You can verify from the peano order diagram that (1, 3) corresponds to 14 (assuming 0 based indexing).

Here is an implementation of Peano order for our 2 dimensional queries:

**2D comparator**

We can take k = 13 for all practical reasons, as $$$3^{13} \geq 10^{6}$$$

Time complexity using Peano order is $$$O(N \sqrt{Q})$$$. The proof is almost identical to this blog.

Suppose we have $$$n = 3^k$$$ and $$$q = 9^l$$$, where k and l are some integers. (If n and q are not powers of 3 and 9 respectively, we increase them, it doesn't have any effect on asymptotic). Now divide the matrix onto squares with size $$$3^{k-l} × 3^{k-l}$$$. To travel between a pair of adjacent squares, we need $$$O(3^{k-l})$$$ time, so we can travel between all the squares in $$$O(3^{k-l}\cdot 9^l) = O(3^{k+l}) = O(n \sqrt{q})$$$ time. Now consider the groups of queries inside a $$$3^{k-l} × 3^{k-l}$$$ square. Here we can travel from one query to another in $$$O(3^{k-l})$$$, so we process all such groups of queries in $$$O(q \cdot 3^{k-l}) = O(q \cdot \frac{n}{\sqrt{q}}) = O(n \sqrt{q})$$$ time. So the total time to process all the queries is $$$O(n \sqrt{q}).$$$

# Use in problems

But how does Peano order compare with Hilbert order and the canonical version? In general, Hilbert > Peano > Canonical Here are some benchmarks:

Test Number | N/Q | MOs Algorithm Time | MOs + Hilbert's Time | Time Ratio (Canonical / Hilbert) | MOs + Peano’s Time | Time Ratio (Canonical / Peano) |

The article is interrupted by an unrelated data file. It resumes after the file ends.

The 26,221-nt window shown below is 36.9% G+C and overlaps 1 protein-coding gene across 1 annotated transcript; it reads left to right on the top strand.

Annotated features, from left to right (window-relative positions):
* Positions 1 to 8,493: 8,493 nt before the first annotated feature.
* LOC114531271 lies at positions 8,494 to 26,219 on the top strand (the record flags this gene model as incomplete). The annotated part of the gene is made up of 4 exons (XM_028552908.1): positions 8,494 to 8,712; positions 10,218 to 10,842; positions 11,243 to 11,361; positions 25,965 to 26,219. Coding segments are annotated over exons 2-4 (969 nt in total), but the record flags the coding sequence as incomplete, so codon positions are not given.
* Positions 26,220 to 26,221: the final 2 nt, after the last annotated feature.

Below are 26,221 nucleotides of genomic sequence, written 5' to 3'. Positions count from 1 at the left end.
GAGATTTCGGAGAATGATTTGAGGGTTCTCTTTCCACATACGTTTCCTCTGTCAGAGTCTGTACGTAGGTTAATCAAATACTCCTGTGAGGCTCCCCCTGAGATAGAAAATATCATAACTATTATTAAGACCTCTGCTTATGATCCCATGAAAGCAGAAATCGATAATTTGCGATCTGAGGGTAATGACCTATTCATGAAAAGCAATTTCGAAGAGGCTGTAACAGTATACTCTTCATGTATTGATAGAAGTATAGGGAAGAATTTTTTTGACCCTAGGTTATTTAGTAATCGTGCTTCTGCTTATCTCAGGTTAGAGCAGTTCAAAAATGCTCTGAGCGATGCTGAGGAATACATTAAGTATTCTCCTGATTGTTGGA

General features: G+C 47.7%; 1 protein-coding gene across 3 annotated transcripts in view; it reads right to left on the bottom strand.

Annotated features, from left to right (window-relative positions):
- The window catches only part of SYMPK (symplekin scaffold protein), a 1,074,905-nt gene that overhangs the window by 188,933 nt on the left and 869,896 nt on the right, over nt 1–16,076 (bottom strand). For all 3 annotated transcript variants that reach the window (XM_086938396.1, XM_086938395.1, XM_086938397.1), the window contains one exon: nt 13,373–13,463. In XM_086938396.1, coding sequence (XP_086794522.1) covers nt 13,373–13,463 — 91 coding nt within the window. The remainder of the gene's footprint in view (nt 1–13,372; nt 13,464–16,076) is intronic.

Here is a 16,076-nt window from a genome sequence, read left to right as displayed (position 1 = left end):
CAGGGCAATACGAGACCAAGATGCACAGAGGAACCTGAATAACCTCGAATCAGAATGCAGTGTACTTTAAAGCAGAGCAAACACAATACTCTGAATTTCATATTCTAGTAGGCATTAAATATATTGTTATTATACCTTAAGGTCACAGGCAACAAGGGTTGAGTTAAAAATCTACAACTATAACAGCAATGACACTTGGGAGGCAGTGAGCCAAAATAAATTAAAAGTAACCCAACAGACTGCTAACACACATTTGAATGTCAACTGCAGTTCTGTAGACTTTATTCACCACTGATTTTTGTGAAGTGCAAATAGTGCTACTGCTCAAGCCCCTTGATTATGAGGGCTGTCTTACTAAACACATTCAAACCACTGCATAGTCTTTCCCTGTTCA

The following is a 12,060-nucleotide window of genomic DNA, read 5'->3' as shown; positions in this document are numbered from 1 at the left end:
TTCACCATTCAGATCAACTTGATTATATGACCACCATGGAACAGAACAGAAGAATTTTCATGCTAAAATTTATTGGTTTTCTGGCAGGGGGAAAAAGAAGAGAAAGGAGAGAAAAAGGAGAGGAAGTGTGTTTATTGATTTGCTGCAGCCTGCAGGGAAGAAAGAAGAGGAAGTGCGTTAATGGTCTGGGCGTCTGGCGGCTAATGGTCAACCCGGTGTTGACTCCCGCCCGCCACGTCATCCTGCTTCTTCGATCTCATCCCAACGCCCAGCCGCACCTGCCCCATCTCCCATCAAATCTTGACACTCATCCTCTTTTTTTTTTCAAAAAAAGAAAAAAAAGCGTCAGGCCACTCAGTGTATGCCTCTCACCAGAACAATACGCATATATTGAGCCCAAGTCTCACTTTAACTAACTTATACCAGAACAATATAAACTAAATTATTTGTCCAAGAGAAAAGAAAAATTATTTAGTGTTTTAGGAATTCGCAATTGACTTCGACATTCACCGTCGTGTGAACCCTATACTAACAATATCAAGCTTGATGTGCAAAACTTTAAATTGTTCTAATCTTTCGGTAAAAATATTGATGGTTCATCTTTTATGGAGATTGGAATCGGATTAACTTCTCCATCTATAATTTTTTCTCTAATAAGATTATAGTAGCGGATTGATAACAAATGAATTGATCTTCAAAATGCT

---|---|---|---|---|---|---|

1 | 1 | 248000 | 268035 | 0.925 | 436000 | 0.569 |

2 | 1 | 6460207 | 5328098 | 1.212 | 7123959 | 0.907 |

3 | 2 | 1923670 | 1254450 | 1.533 | 1694418 | 1.135 |

4 | 2 | 5187390 | 3321519 | 1.562 | 4279745 | 1.212 |

5 | 2 | 2293648 | 1235349 | 1.857 | 1614162 | 1.421 |

6 | 3 | 5359898 | 3429162 | 1.563 | 4068005 | 1.318 |

7 | 3 | 3076011 | 1100197 | 2.796 | 1728999 | 1.779 |

8 | 4 | 6096000 | 2233634 | 2.729 | 2588819 | 2.355 |

9 | 4 | 2734815 | 1201251 | 2.277 | 1451503 | 1.884 |

10 | 5 | 4728829 | 2034390 | 2.324 | 2343998 | 2.017 |

11 | 5 | 2928129 | 994038 | 2.946 | 1206444 | 2.427 |

12 | 7.5 | 4975073 | 2651273 | 1.876 | 3635598 | 1.368 |

13 | 10 | 4456694 | 1212675 | 3.675 | 1517397 | 2.937 |

14 | 25 | 4208660 | 778808 | 5.404 | 879259 | 4.787 |

15 | 50 | 3988436 | 545145 | 7.316 | 655212 | 6.087 |

16 | 100 | 3639918 | 382166 | 9.524 | 433495 | 8.397 |

17 | 200 | 2955605 | 263269 | 11.227 | 302042 | 9.785 |

18 | 400 | 1956763 | 182696 | 10.71 | 220000 | 8.894 |

An example submission that uses Peano order: https://cses.fi/paste/716421c81ec746975af8b3/

Peano isn't that far off Hilbert. Still, Hilbert order gives the best result.

However, since Peano curves are very easy to generalize to higher dimensions, we can use them in Mo's algorithm with updates. We can represent a query in the form $$$(L, R, T)$$$, where

L = left boundary of the query

R = right boundary of the query

T = Time or Number of updates that happen before this query

Each query can now be thought of as a coordinate in 3D plane. It's the same TSP variant problem but now in 3 dimensions. Using Butz algorithm, we can find the order for (L,R,T) queries.

**3D comparator**

I tried Peano order for Mo's with update and it halved the runtime.

Example submissions:

1. Problem, Canonical (1466 ms), Mo's with Peano (780 ms)

2. Problem, Canonical (1.94 s), Mo's with Peano (1.01 s)

I hope with Peano order, you can cheese Mo's with updates solution in the Time Limit :D

Thanks to nor for proof-reading the blog. I hope to improve the benchmarks soon!